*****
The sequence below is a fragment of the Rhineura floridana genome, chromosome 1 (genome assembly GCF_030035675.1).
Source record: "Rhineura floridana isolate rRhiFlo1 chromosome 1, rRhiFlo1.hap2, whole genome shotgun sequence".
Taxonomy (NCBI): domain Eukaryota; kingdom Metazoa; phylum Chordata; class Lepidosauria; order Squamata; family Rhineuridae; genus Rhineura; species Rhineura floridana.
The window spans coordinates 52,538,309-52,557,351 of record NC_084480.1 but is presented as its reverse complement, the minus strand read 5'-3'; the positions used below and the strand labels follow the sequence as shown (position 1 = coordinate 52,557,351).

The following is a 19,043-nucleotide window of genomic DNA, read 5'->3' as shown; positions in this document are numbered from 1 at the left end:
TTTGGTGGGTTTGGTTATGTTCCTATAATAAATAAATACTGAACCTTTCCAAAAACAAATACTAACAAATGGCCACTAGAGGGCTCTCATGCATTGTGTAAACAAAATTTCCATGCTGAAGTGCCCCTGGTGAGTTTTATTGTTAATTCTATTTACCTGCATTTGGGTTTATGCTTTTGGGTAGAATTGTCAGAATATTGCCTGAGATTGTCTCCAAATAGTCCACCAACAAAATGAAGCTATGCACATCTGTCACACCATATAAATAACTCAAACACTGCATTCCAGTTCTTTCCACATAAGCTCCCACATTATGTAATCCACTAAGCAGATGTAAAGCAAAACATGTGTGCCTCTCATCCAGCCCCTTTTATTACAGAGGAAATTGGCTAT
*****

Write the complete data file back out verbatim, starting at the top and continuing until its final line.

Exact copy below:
The sequence below is a fragment of the Rhineura floridana genome, chromosome 1 (genome assembly GCF_030035675.1).
Source record: "Rhineura floridana isolate rRhiFlo1 chromosome 1, rRhiFlo1.hap2, whole genome shotgun sequence".
Taxonomy (NCBI): domain Eukaryota; kingdom Metazoa; phylum Chordata; class Lepidosauria; order Squamata; family Rhineuridae; genus Rhineura; species Rhineura floridana.
The window spans coordinates 52,538,309-52,557,351 of record NC_084480.1 but is presented as its reverse complement, the minus strand read 5'-3'; the positions used below and the strand labels follow the sequence as shown (position 1 = coordinate 52,557,351).

The following is a 19,043-nucleotide window of genomic DNA, read 5'->3' as shown; positions in this document are numbered from 1 at the left end:
TTTGGTGGGTTTGGTTATGTTCCTATAATAAATAAATACTGAACCTTTCCAAAAACAAATACTAACAAATGGCCACTAGAGGGCTCTCATGCATTGTGTAAACAAAATTTCCATGCTGAAGTGCCCCTGGTGAGTTTTATTGTTAATTCTATTTACCTGCATTTGGGTTTATGCTTTTGGGTAGAATTGTCAGAATATTGCCTGAGATTGTCTCCAAATAGTCCACCAACAAAATGAAGCTATGCACATCTGTCACACCATATAAATAACTCAAACACTGCATTCCAGTTCTTTCCACATAAGCTCCCACATTATGTAATCCACTAAGCAGATGTAAAGCAAAACATGTGTGCCTCTCATCCAGCCCCTTTTATTACAGAGGAAATTGGCTAT